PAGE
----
2021 Toyota 4Runner 4x4 Trail V6 - Review by Bruce Hotchkiss +VIDEO
I'll Consider It A Station Wagon/center>
By Bruce Hotchkiss
Special Correspondent, West Coast Bureau
THE AUTO CHANNEL
It is hard for me to wrap my head around the fact that the 4Runner is almost 40 years old! It doesn't seem like it but it was a long time ago.
Back in 1983 when the '84 4Runner was introduced it was essentially a modified, short-bed 4X4 pickup. It was an immediate hit. From '84-'89 all 4Runners were 2-door models.
For the 1990 model year Toyota introduced a 4-door model and the 4Runner entered a brand new market - SUV land. Now there are no 2-door models.
Let me say right up front that the only thing I do not like about the 4Runner is the color, and Toyota isn't alone in offering what I feel are rather blah hues. Toyota says this color is 'Cement'. Maybe these colors are seen as more 'natural'?
What is to like about the 4Runner? Just about everything else. In many ways it is kind of a throwback. The controls are relatively simple and familiar. There are knobs for the sound system (they are the smaller ones in the photo), knobs for the climate control system (the larger ones), a familiar cruise control switch (not shown) that was easy to use without having to look at it, and the dash had large gauges with an easy to read information section. Not once did I have to get out the owner's manual to operate any system.
The only engine available is a 4.0-liter, DOHC V6 rated at 270 hp and 278 lb-ft of torque. It is adequate; tests show a 0-60 mph time of around 7.5 seconds. Not too shabby for a vehicle that weighs almost two and a half tons. The only transmission is a 5-speed automatic. Fuel economy is rated at 17 mpg city and 20 mpg highway. I actually got an average of 24 mpg on a 50 mile highway run at 70 mph, which pleasantly surprised me. You can tow up to a 5,000 lb. trailer.
Although the 4X4 has 9.6" of ground clearance getting in and out was relatively easy for this old guy. I wished there was a grab handle on the driver's side (there is one for the passenger) because I don't like using the steering wheel as a grab handle. The front seats were comfortable. All four doors open wide for easy access.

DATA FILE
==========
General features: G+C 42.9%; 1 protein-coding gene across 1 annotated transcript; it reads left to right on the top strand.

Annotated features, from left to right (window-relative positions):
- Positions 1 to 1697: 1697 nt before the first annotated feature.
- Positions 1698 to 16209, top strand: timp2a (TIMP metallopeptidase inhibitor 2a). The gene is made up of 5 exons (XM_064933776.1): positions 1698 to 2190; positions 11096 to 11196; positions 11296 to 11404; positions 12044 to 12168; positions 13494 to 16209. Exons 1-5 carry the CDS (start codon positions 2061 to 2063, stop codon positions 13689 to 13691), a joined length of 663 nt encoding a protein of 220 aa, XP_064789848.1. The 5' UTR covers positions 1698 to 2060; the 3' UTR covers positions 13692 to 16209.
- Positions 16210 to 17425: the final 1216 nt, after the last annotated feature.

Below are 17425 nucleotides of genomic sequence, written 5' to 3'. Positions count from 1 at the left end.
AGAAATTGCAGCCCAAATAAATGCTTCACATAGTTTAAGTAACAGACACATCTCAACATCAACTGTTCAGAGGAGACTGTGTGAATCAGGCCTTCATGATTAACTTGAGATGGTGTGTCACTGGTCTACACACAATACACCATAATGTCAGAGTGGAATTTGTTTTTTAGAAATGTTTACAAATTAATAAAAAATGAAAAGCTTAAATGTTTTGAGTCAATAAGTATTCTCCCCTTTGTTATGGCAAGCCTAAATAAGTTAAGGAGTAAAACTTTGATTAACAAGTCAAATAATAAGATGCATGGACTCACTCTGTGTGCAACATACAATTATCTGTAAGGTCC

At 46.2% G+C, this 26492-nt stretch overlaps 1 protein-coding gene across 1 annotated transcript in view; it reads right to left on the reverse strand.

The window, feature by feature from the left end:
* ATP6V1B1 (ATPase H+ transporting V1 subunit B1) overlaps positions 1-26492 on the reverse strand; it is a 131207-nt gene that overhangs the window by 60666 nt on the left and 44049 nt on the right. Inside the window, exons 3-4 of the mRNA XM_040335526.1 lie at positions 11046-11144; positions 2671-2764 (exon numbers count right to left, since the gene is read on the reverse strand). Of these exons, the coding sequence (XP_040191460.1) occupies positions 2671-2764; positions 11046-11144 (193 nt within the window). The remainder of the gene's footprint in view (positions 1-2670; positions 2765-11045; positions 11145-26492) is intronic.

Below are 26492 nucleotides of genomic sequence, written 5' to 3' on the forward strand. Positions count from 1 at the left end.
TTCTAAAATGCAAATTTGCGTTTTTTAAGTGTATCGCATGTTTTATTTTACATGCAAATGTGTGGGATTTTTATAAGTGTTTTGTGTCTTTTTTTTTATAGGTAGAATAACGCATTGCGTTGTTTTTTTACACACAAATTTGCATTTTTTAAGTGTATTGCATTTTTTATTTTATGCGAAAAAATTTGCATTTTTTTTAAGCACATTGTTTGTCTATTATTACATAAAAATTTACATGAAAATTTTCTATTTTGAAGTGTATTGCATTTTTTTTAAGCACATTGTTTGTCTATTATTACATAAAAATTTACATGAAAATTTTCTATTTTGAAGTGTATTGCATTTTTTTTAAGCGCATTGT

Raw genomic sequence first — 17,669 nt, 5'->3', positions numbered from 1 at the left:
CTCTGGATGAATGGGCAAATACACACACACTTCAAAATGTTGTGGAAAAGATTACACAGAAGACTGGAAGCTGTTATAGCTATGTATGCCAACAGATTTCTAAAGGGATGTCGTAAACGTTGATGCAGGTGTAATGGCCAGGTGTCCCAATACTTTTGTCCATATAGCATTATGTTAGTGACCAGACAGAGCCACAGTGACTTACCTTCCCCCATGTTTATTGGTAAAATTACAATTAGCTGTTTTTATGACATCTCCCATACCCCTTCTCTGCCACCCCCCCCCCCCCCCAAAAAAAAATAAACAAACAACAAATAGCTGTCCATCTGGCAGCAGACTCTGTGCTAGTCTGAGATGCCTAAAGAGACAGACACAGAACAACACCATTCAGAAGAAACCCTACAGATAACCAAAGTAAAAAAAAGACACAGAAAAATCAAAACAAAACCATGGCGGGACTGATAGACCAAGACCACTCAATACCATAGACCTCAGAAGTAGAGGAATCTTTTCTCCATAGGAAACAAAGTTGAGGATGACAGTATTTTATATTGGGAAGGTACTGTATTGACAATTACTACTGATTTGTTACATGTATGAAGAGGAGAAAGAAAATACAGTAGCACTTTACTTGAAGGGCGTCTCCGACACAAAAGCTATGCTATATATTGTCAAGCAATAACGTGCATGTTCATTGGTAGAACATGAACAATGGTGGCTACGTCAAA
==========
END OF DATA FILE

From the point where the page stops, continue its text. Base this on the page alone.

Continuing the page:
Like most 4Runner owners I did not go off-road and never had to engage four-wheel-drive. I have no doubt that it would acquit itself well off-road for those who like to do that kind of thing.
I suspect one reason the 4Runner (and its competition) is popular is its utility. There is up to 47.2 cubic feet of storage behind the rear seat and up to 89.7 with the rear seats folded. The test 4Runner had a sliding cargo tray. A third row seat is available.
For additional storage there is a Yakima LoadWarrior Cargo Basket on the roof. I've seen these baskets really loaded up with coolers and camping gear so you could easily take all your gear with you in the 4Runner.
The Cargo Basket, a 40 quart cooler, the sliding cargo tray, and all-weather floor liners are all part of the Trail Special Edition.
I am not a fan of the styling of the current 4Runner, especially the nose. It looks too busy to me. But I see a lot of this generation on the road so once again I'm in the minority.
Over the years there has been a change in the ride characteristics of 4X4s. I remember them as being overly stiff, 'buckboard ride' was how they were often described. A stiff suspension isn't really best for off-roading though. You want all four wheels on the ground (or whatever you're traversing) as much as possible. A softer suspension that is well controlled, is best. An added benefit of the suspension is you don't end up feeling beaten up after a trip on our deteriorating highways and byways. The ride isn't sickly soft but it does absorb the worst.
Would I buy a 4Runner? Yes and no. I have no need for an off-road vehicle. Toyota does offer a 2WD 4Runner that would fulfill my station wagon lust if it sat just a tad lower (the 2WD has 9.0" of ground clearance). If I lived in foul weather part of the country the 4WD 4Runner would work just fine.
A base SR5 4Runner starts at $36,765. The test 4Runner was $40,190, add on the options and destination fee and it came to $43,126.